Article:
The organization and balance of Emerson's reflections that Richardson brings to this brief work is quite on point. On equal planes, "First We Read, Then We Write" is a biographical account as well as a loose writing guide. Not so much a how-to book as much as it is an examination into one writer's process that I think people could take notes about and perhaps examine their own methods from. It cites several of Emerson's own thoughts about his reading habits (his dislike of passive reading and his immersion in a wealth of topics, for example), the construction of his sentences, his mindfulness of his respective audience, among other subjects of valuable consideration for a writer.

In short, this work on Emerson's process is a gem, and one I thoroughly enjoyed and would recommend.

Overall: 4.5/5

Note: I received this as an ARC from NetGalley from the publisher University of Iowa Press.
Profile Image for Birgit.
Author 2 books9 followers
June 14, 2011
Don't ask me why this book has escaped my attention for so long, seeing how much I love Ralph Waldo Emerson's work. While I already knew him as a wonderful poet, I admittedly haven't been all that familiar with his person and life.
In First We Read, Then We Write: Emerson On The Creative Process Robert D. Richardson presents a marvelous and engaging little manual digging deep into the central passion of Emerson's life, who was literally in love and addicted to books. Mainly focusing on the important interconnection of reading and writing, it also thematizes the need to reflect on nature for language, the recommendation of keeping a journal or earning the attention of the audience. The reader gains not only an understanding of what fueled Emerson's creative process, but will learn a lot for own literary endeavors. This sophisticated and wonderfully engrossing book is filled with practical hints and speaks to the poet in each of us.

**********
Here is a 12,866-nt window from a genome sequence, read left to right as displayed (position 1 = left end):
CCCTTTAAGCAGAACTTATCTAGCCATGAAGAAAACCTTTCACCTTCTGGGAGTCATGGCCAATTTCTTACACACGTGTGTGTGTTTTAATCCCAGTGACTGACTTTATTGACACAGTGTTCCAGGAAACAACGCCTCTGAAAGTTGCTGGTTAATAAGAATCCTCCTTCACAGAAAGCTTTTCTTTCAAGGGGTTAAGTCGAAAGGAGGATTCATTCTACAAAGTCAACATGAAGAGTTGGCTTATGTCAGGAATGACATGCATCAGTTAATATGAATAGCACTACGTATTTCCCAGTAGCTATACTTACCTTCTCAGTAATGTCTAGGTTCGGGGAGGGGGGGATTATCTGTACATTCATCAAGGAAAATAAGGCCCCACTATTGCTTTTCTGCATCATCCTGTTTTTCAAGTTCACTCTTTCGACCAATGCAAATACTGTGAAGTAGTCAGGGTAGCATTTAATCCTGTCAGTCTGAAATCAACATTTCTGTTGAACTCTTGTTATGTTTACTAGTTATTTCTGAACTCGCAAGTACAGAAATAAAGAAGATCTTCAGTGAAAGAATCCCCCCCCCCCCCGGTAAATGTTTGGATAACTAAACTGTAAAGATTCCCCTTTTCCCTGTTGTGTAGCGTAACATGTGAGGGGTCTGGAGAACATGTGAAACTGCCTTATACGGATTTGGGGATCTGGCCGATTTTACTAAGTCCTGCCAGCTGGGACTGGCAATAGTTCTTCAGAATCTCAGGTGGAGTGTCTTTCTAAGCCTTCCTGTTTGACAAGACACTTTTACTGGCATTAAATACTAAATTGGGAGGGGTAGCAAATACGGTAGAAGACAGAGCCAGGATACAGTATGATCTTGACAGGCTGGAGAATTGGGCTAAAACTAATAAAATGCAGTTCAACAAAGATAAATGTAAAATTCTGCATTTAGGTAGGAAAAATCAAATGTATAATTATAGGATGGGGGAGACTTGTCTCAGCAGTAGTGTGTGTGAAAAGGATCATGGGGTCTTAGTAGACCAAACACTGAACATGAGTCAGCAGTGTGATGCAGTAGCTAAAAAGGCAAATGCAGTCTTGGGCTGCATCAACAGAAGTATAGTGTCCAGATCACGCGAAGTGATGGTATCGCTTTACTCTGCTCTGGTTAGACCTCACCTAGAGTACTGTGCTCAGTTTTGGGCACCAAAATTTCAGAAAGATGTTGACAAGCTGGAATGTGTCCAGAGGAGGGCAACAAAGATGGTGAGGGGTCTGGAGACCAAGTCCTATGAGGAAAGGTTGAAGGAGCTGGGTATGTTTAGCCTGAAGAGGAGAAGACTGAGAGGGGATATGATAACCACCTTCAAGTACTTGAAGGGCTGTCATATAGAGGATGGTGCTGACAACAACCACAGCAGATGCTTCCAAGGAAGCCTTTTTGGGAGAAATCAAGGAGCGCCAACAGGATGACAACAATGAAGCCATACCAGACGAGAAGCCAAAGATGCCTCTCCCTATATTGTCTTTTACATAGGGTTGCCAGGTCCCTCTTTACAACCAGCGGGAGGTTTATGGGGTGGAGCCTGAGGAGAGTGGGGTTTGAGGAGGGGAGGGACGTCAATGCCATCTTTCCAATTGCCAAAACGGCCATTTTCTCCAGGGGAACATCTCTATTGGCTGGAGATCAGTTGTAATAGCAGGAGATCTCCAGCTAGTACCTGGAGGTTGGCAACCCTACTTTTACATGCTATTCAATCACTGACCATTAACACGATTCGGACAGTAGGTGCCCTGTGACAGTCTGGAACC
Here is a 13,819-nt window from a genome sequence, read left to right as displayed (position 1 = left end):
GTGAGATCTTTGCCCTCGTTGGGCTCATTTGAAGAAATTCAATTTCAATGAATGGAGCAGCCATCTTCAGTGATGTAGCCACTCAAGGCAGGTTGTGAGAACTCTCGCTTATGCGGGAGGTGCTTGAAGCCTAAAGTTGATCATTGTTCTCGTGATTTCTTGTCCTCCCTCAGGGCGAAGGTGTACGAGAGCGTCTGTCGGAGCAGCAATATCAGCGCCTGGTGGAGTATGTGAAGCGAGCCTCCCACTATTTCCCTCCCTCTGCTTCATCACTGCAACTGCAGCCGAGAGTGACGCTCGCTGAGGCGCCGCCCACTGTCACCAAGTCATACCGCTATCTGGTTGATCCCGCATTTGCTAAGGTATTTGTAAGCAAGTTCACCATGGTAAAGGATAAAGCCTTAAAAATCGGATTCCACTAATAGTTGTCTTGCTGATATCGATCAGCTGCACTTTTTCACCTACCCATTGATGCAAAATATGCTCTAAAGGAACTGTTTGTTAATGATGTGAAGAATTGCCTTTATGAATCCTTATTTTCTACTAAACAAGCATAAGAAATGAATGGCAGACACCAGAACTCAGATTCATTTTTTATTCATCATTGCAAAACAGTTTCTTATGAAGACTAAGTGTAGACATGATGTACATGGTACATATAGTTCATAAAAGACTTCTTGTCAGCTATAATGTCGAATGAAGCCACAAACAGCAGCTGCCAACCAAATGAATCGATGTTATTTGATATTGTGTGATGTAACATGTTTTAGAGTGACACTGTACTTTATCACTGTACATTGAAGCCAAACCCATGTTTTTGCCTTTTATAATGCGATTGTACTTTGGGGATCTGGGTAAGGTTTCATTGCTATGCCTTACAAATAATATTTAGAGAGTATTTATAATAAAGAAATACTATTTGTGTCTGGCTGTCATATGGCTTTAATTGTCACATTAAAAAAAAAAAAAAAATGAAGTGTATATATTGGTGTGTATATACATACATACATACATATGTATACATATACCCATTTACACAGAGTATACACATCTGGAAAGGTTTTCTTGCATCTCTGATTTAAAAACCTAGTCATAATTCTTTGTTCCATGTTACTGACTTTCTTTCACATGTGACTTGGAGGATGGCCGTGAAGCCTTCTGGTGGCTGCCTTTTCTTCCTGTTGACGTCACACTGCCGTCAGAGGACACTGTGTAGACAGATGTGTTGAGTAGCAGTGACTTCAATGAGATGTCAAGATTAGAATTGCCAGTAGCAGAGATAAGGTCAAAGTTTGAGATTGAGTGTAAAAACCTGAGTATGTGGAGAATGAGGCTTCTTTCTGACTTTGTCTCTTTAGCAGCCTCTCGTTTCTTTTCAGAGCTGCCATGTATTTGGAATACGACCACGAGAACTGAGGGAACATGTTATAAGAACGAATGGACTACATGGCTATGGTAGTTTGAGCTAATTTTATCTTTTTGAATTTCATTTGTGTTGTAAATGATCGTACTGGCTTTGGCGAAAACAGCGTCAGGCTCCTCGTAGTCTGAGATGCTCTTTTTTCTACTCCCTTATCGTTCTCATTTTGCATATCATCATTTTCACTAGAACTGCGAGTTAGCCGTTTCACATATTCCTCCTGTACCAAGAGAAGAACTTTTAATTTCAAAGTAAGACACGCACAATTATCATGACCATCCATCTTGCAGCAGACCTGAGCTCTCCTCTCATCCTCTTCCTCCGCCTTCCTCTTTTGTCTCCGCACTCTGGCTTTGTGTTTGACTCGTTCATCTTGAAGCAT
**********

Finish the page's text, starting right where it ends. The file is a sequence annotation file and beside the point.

I recommend reading this book along with Emerson's The Poet which is one of the most significant works on expressionism in literature. Best enjoyed on a quiet afternoon with no distractions around, this is the kind of book you will want to dip in more than just once and it will reward you with new and deeper insights every time.
In short: A delightful little book on my own two passions - reading and writing - this is definitely a must-read for every author!
Profile Image for Karen.
433 reviews20 followers
April 26, 2022
I want to like Emerson. He has so many great pithy quotes. But I’ve tried to read his work, and now I’ve tried to read his words compiled specifically for a topic I care about — the creative process. But it just didn’t work. Maybe it’s because I don’t know enough about Emerson and his life, or maybe it’s because the biographer clearly loves Emerson and didn’t say a negative word about him. Whatever the reason, I was left feeling that Emerson held awfully strong opinions on everything related to reading and writing, and that he would brook no disagreement or difference of opinion.
Profile Image for Taylor.
133 reviews5 followers
July 8, 2014